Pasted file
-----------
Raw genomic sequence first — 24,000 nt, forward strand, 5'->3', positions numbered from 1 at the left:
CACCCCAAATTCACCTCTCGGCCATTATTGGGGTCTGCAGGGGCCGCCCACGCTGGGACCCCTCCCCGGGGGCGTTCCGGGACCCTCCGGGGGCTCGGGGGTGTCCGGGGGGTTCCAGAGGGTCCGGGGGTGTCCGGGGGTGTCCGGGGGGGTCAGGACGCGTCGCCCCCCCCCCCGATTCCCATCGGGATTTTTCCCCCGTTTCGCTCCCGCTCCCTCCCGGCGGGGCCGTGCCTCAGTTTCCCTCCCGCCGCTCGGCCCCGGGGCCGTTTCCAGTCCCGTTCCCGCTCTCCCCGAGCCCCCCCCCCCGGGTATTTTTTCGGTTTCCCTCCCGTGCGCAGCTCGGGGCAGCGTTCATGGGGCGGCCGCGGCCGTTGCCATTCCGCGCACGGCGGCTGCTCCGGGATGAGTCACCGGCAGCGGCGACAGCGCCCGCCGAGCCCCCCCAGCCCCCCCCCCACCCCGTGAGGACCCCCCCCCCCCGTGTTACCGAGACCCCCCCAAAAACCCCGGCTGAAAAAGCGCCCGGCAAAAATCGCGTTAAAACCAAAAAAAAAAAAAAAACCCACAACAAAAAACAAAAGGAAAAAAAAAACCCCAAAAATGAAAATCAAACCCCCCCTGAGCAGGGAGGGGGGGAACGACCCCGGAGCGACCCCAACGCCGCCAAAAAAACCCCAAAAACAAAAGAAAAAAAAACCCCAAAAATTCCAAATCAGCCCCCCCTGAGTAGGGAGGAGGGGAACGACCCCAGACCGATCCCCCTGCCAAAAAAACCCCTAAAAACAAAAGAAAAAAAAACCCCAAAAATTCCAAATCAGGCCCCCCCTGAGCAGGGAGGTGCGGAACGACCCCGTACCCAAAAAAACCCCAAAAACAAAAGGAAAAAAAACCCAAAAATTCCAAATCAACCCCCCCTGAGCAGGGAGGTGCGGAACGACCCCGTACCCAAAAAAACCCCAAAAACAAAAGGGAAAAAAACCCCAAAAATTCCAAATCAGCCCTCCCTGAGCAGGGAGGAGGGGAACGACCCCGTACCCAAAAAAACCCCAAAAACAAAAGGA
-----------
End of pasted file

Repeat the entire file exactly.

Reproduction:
Raw genomic sequence first — 24,000 nt, forward strand, 5'->3', positions numbered from 1 at the left:
CACCCCAAATTCACCTCTCGGCCATTATTGGGGTCTGCAGGGGCCGCCCACGCTGGGACCCCTCCCCGGGGGCGTTCCGGGACCCTCCGGGGGCTCGGGGGTGTCCGGGGGGTTCCAGAGGGTCCGGGGGTGTCCGGGGGTGTCCGGGGGGGTCAGGACGCGTCGCCCCCCCCCCCGATTCCCATCGGGATTTTTCCCCCGTTTCGCTCCCGCTCCCTCCCGGCGGGGCCGTGCCTCAGTTTCCCTCCCGCCGCTCGGCCCCGGGGCCGTTTCCAGTCCCGTTCCCGCTCTCCCCGAGCCCCCCCCCCCGGGTATTTTTTCGGTTTCCCTCCCGTGCGCAGCTCGGGGCAGCGTTCATGGGGCGGCCGCGGCCGTTGCCATTCCGCGCACGGCGGCTGCTCCGGGATGAGTCACCGGCAGCGGCGACAGCGCCCGCCGAGCCCCCCCAGCCCCCCCCCCACCCCGTGAGGACCCCCCCCCCCCGTGTTACCGAGACCCCCCCAAAAACCCCGGCTGAAAAAGCGCCCGGCAAAAATCGCGTTAAAACCAAAAAAAAAAAAAAAACCCACAACAAAAAACAAAAGGAAAAAAAAAACCCCAAAAATGAAAATCAAACCCCCCCTGAGCAGGGAGGGGGGGAACGACCCCGGAGCGACCCCAACGCCGCCAAAAAAACCCCAAAAACAAAAGAAAAAAAAACCCCAAAAATTCCAAATCAGCCCCCCCTGAGTAGGGAGGAGGGGAACGACCCCAGACCGATCCCCCTGCCAAAAAAACCCCTAAAAACAAAAGAAAAAAAAACCCCAAAAATTCCAAATCAGGCCCCCCCTGAGCAGGGAGGTGCGGAACGACCCCGTACCCAAAAAAACCCCAAAAACAAAAGGAAAAAAAACCCAAAAATTCCAAATCAACCCCCCCTGAGCAGGGAGGTGCGGAACGACCCCGTACCCAAAAAAACCCCAAAAACAAAAGGGAAAAAAACCCCAAAAATTCCAAATCAGCCCTCCCTGAGCAGGGAGGAGGGGAACGACCCCGTACCCAAAAAAACCCCAAAAACAAAAGGA